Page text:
Skier’s life: the powder clause

As the season ramps up, we go in search of the elusive powder clause. Because weekend warriors are so 20th century...
By kris kingswood 5 months ago

Powder day button

It’s Tuesday evening and it’s puking up there. Wednesday’s forecast is for bluebird conditions and 30cm of fresh. But there’s a desk in a cube farm with your name on it. We caught up with Paul Swettenham of Sunstone Recruiting to find out how to break the weekend warrior cycle and get more fresh turns.

Flexible working is the modern-office promise, but Paul says your contract is not the most important thing.

“To get flexibility in your job boils down to one thing – your BOSS,” says Paul. “Even if your organisation or company has a flexible work policy if your boss is old school and requires you to be at your desk – you can kiss your powder dreams goodbye.”

Research shows that flexible working creates happier, more productive and stable workers. It also increases retention. And with so many tools for a mobile workforce, there’s really no excuse to not allow flexible work time.

Of course, it does depend what you do. “Flexible work is not so easy if you work in a shop, operate heavy machinery, or work in a hospital where bailing at the last minute just isn’t possible. Although if you do work shifts this can work in your favour with blocks of work off or working nights can free up day time for your shot in the white stuff.”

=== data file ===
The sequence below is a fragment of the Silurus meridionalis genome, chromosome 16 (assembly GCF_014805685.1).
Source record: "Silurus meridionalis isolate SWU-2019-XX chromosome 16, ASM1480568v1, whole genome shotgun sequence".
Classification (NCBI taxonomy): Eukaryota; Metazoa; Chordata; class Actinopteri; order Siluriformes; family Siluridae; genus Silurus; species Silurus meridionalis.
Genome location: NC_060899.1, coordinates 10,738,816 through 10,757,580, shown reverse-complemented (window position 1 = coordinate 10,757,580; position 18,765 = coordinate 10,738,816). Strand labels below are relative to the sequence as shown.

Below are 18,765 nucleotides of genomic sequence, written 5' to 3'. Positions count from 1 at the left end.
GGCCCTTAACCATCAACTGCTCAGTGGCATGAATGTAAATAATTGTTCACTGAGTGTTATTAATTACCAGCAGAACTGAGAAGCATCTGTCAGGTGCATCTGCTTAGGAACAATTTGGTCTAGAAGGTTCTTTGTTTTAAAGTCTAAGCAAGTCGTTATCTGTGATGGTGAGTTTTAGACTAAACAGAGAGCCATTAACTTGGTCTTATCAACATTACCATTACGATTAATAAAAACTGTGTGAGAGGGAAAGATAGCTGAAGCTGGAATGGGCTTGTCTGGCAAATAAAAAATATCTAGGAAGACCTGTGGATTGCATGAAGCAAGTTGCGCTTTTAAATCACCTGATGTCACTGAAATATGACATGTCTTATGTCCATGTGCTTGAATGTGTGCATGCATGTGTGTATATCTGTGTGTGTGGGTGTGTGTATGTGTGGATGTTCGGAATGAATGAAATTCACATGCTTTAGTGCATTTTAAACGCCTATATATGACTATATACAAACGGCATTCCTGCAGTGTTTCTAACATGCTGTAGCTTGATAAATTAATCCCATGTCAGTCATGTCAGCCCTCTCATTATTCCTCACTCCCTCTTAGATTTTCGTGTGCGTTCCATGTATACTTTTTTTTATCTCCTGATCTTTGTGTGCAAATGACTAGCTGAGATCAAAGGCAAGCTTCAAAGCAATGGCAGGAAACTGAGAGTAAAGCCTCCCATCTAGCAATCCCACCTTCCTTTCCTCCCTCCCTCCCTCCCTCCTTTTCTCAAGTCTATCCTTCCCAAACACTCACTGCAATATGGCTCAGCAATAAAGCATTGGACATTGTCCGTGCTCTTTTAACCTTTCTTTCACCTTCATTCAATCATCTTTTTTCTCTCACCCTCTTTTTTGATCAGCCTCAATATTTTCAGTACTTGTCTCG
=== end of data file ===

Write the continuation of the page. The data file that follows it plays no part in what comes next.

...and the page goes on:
Paul says the reality for most people is that it comes down to being able to take ‘annual leave’ at short notice.

Check your contract – does it require two weeks notice for a day day off?

“The reality is most companies have this in their contracts….again it comes down to your direct boss…is he or she a good rooster?”

When job hunting, Paul suggests sussing out the company culture. “Are they relaxed outdoorsy types or hard-arse work-you-like-a-dog-tyrants?”

Paul’s pow-chasing career advice:

  • When choosing a career – think about if this work offers flexibility?
  • Does the type of work have potential, as you gain experience, to become a consultant or contractor? Or can the job be managed with a mobile?
  • Do you just get closer to the source and become ski patrol or a ski guide? Great to live the dream but it can also ‘become work’ but ultimately you’ll get more pow days so well worth considering
  • When going for a new job – suss out your potential boss – are they a skier or snowboarder? Or just new school and understand flexible working?
  • Ask the team members if the role is ACTUALLY flexible??
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  SKIER'S LIFE
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